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How long before I receive my Social Security Disability benefits?

Obtaining Social Security benefits can be a long and frustrating process. The Social Security Administration is experiencing an unprecedented backlog of cases. As a result, disabled individuals are waiting longer and longer for the benefits they deserve and desperately need.

How long you will wait to receive your benefits depends, in large part, on where you are located. Determinations on initial applications are made by state agencies, often called Disability Determination Services (DDS). Generally, it takes three to four months to receive a decision on your initial application, though this varies by state. Responding to DDS requests as quickly as possible will ensure that your case is not delayed.

In certain circumstances, you may receive your benefits more quickly. Social Security will expedite claims where the claimant’s medical conditions are so serious they obviously meet disability standards. The Administration has designated a list of conditions which are processed as “compassionate allowances.” Individuals suffering from these conditions can receive their benefits in as little as 30 days. Compassionate allowance conditions include Acute Leukemia, Amyotrophic Lateral Sclerosis (ALS), Gallbladder Cancer, and Pancreatic Cancer. For a complete list of conditions considered for compassionate allowance go to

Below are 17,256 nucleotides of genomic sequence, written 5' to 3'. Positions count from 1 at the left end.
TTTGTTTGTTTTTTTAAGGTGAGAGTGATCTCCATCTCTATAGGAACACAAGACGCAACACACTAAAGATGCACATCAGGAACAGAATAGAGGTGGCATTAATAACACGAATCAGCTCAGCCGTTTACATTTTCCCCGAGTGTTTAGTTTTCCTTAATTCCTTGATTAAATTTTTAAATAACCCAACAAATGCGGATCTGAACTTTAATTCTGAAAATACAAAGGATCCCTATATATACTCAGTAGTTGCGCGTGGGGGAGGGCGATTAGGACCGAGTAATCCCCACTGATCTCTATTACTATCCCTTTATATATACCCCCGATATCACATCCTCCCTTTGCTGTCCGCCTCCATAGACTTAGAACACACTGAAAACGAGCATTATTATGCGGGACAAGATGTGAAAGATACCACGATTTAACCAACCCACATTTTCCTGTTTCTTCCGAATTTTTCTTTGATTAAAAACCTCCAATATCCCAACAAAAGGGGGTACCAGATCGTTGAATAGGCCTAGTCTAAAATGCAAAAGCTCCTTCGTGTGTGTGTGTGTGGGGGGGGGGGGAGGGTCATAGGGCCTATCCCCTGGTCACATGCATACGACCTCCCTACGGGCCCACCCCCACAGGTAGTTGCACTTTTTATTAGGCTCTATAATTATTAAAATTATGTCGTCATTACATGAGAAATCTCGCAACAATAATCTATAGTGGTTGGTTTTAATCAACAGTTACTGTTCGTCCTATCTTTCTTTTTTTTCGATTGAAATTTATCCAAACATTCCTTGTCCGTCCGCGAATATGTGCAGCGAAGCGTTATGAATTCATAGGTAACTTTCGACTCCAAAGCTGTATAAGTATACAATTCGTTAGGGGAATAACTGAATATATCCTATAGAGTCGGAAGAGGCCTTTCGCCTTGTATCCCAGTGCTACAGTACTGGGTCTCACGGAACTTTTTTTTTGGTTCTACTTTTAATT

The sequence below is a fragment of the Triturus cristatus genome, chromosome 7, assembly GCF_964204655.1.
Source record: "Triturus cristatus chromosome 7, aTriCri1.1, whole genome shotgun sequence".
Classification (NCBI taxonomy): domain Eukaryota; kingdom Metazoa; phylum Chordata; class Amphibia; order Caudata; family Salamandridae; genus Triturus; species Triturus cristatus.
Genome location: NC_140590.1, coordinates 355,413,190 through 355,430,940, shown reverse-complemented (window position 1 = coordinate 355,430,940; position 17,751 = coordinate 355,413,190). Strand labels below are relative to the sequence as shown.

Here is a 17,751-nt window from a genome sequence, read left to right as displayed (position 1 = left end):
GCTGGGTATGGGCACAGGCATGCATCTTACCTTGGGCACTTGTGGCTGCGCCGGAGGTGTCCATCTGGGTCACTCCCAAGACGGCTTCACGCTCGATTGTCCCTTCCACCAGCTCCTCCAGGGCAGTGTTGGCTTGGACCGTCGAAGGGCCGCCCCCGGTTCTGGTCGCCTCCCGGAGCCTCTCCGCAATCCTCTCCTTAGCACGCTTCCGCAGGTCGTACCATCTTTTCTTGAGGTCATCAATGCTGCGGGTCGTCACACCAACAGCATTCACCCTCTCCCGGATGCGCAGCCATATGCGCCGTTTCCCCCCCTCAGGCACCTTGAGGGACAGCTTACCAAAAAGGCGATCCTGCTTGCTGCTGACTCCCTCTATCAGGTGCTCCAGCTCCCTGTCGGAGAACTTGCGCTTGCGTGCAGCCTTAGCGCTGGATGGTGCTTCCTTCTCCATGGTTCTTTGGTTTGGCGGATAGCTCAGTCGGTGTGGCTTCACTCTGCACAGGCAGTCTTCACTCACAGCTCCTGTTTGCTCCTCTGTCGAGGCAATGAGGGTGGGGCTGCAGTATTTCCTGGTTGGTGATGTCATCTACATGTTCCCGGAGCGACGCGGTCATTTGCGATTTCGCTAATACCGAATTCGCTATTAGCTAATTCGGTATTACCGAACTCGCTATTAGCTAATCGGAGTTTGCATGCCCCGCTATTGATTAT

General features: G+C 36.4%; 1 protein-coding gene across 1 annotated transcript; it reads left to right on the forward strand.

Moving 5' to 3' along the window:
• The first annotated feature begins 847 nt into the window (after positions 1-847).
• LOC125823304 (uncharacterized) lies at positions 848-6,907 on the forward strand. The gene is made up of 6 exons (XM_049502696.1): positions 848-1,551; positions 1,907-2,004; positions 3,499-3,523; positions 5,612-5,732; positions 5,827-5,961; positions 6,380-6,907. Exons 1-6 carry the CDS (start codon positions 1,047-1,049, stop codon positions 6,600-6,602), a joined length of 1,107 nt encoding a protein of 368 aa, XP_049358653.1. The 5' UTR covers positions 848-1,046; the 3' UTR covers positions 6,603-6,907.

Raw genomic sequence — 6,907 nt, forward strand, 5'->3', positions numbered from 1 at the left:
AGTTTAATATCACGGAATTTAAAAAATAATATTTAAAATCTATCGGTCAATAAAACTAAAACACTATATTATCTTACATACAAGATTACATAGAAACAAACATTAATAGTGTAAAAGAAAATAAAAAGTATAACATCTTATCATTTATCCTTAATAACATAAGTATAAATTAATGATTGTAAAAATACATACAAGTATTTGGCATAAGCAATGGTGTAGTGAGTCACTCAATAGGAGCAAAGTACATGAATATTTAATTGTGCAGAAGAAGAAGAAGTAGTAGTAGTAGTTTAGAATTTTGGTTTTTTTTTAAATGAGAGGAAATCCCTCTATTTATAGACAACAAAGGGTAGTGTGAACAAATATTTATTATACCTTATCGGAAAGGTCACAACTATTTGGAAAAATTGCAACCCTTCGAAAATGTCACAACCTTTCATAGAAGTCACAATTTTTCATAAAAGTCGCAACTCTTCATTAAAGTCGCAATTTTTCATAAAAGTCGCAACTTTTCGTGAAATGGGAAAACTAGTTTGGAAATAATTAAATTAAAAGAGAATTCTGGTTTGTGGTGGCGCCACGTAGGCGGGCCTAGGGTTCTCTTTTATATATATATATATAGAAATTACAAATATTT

If your initial application for benefits is denied, you will have to file a Request for Reconsideration. Again, the case is sent to DDS to make a determinatio

If you are again denied, you will file a Request for Hearing. Once filed, your case will be transferred to an Office of Hearings Operations (OHO) and a hearing will be scheduled. On average, it is taking 18 months from the date the hearing request was filed for a hearing to be held. This varies greatly depending on location.

What can you do to speed the process? Social Security will expedite hearings if you:

  • Are in dire need (without food, shelter, or medical care);
  • Have a terminal illness;
  • Are a veteran with a 100% permanent and total disability rating;
  • Are a Wounded Warrior.
  • Contact Portnoy Disability for more information about the process and how to speed it up.

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